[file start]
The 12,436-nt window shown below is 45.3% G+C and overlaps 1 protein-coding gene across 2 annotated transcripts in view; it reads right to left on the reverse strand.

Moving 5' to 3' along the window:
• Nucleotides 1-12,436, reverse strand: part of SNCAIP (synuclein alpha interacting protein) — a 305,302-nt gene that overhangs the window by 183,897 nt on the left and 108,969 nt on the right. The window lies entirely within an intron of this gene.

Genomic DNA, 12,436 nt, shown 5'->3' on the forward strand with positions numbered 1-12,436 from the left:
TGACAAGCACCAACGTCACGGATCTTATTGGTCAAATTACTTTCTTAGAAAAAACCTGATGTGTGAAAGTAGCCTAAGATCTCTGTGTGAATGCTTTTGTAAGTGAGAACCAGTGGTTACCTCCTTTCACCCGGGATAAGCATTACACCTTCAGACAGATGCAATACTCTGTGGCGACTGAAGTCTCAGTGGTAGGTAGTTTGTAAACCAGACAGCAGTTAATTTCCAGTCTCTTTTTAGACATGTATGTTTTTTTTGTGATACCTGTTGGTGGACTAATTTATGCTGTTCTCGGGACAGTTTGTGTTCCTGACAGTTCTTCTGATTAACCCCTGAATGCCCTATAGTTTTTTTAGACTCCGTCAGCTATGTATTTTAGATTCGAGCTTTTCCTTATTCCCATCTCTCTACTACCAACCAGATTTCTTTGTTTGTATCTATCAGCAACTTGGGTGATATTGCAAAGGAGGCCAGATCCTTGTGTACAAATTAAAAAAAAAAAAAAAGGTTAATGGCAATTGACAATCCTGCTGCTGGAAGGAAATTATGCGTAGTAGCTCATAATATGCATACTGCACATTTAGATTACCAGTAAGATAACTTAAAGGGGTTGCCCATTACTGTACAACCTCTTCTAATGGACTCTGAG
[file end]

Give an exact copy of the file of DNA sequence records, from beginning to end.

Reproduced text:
The 12,436-nt window shown below is 45.3% G+C and overlaps 1 protein-coding gene across 2 annotated transcripts in view; it reads right to left on the reverse strand.

Moving 5' to 3' along the window:
• Nucleotides 1-12,436, reverse strand: part of SNCAIP (synuclein alpha interacting protein) — a 305,302-nt gene that overhangs the window by 183,897 nt on the left and 108,969 nt on the right. The window lies entirely within an intron of this gene.

Genomic DNA, 12,436 nt, shown 5'->3' on the forward strand with positions numbered 1-12,436 from the left:
TGACAAGCACCAACGTCACGGATCTTATTGGTCAAATTACTTTCTTAGAAAAAACCTGATGTGTGAAAGTAGCCTAAGATCTCTGTGTGAATGCTTTTGTAAGTGAGAACCAGTGGTTACCTCCTTTCACCCGGGATAAGCATTACACCTTCAGACAGATGCAATACTCTGTGGCGACTGAAGTCTCAGTGGTAGGTAGTTTGTAAACCAGACAGCAGTTAATTTCCAGTCTCTTTTTAGACATGTATGTTTTTTTTGTGATACCTGTTGGTGGACTAATTTATGCTGTTCTCGGGACAGTTTGTGTTCCTGACAGTTCTTCTGATTAACCCCTGAATGCCCTATAGTTTTTTTAGACTCCGTCAGCTATGTATTTTAGATTCGAGCTTTTCCTTATTCCCATCTCTCTACTACCAACCAGATTTCTTTGTTTGTATCTATCAGCAACTTGGGTGATATTGCAAAGGAGGCCAGATCCTTGTGTACAAATTAAAAAAAAAAAAAAAGGTTAATGGCAATTGACAATCCTGCTGCTGGAAGGAAATTATGCGTAGTAGCTCATAATATGCATACTGCACATTTAGATTACCAGTAAGATAACTTAAAGGGGTTGCCCATTACTGTACAACCTCTTCTAATGGACTCTGAG